The day after a WorldNetDaily report revealed that photos circulating in the Middle East that depict GI’s raping Iraqi women were fake and had originated from pornography sites, the U.S. Embassy in Cairo issued a statement calling on Arab news outlets to publish retractions.
The embassy statement read, “We have done a thorough investigation of the origin of these photos and have conclusive evidence that they originated on a pornographic web site. They are clearly staged photos, done by actors, as the site itself states.”
The Al Wafd newspaper published four photographs on the top of its front page that were alleged to show American soldiers sexually abusing female prisoners in Iraq. Al Osboa and Al Mussawer published two of the same photos
The U.S. Embassy called the publication of these pornographic photos, with headlines alleging the involvement of U.S. soldiers, a “fundamental violation of journalistic integrity,” and stated that their publication needlessly inflamed an already heated atmosphere.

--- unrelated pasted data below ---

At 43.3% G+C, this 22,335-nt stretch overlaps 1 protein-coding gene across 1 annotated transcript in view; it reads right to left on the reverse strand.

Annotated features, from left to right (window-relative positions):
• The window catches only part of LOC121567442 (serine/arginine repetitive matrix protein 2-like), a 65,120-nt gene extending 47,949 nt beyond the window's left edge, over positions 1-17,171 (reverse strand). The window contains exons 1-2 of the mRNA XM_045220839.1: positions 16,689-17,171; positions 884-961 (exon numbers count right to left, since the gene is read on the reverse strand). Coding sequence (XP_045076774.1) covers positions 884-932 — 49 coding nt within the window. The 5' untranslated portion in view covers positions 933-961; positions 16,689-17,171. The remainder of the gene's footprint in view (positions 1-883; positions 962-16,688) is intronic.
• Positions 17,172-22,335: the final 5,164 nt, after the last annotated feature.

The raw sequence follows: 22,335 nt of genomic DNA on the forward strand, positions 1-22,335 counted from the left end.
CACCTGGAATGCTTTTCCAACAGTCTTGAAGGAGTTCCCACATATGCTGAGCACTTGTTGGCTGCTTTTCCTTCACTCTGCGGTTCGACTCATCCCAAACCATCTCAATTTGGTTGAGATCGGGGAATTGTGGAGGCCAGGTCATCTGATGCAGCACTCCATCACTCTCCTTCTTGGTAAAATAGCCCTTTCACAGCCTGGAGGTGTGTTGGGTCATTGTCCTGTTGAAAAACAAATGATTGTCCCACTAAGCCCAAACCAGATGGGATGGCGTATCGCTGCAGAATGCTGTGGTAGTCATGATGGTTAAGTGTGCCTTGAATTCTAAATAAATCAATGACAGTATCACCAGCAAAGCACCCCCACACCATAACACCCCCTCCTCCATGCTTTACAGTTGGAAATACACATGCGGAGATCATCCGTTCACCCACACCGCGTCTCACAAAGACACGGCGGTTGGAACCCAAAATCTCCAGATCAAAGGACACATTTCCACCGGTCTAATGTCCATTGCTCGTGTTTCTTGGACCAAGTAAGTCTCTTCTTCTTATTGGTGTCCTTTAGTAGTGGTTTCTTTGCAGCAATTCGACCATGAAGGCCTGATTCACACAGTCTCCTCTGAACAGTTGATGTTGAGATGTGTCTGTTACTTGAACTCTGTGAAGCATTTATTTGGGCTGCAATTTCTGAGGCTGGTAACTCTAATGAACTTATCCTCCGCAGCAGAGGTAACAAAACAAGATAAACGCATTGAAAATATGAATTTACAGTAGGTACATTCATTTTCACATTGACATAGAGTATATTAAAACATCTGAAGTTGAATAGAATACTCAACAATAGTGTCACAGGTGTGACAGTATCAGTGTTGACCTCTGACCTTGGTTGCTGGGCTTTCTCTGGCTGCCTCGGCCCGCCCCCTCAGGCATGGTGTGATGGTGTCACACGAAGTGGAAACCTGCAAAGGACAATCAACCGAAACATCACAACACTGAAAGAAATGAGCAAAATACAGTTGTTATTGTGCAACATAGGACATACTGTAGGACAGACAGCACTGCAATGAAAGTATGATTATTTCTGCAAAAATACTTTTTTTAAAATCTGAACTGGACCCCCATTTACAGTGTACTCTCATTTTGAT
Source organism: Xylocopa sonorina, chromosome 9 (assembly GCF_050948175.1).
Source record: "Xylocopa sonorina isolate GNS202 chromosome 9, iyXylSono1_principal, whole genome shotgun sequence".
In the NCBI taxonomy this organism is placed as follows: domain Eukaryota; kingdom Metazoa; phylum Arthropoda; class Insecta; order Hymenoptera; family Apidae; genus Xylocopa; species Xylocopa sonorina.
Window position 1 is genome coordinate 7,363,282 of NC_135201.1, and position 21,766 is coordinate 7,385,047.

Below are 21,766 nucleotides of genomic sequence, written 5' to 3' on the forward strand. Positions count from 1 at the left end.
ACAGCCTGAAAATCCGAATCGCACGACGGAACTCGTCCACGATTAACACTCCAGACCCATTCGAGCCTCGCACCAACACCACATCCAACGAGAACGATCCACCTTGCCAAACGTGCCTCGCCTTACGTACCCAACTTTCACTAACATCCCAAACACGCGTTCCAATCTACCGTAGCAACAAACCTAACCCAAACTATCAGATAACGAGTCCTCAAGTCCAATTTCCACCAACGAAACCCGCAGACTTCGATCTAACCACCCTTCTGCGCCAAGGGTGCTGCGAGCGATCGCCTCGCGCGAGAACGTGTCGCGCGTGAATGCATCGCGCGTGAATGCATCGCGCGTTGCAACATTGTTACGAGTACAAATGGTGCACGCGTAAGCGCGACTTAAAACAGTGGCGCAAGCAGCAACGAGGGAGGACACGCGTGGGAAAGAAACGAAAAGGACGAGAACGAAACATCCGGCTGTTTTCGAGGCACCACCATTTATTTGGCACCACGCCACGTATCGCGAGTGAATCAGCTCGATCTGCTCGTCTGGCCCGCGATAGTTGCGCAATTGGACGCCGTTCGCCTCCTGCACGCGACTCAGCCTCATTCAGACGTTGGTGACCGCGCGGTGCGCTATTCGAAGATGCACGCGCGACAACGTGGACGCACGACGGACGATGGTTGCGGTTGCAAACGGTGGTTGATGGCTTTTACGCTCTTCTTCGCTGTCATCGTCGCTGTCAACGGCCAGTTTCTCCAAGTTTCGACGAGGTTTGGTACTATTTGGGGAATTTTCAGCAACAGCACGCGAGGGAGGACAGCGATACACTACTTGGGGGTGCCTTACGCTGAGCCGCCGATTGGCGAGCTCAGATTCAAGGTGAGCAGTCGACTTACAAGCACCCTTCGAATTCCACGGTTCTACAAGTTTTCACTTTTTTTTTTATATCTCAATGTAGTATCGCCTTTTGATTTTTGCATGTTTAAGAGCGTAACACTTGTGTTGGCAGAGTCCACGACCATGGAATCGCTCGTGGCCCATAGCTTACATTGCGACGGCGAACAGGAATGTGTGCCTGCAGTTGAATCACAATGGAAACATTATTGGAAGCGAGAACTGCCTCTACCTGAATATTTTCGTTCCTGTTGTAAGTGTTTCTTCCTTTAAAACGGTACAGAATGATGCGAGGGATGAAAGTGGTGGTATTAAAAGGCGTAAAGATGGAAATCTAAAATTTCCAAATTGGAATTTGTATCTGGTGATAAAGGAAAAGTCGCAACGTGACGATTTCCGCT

“All Americans were appalled and shocked by the incidents of abuse that took place at Abu Ghraib prison,” the statement read, “President Bush said he was disgusted by what took place there, and National Security Advisor Rice offered America’s apologies to the Iraqi people. Just as the United States government itself undertook a thorough investigation of these incidents, so will our government bring those found guilty to justice. There is no excuse for the kind of abuse perpetrated by a small minority of people at Abu Ghraib. However, neither do such abuses justify exacerbating the situation by publishing fake photos and claims designed to raise the emotional temperature even further.”
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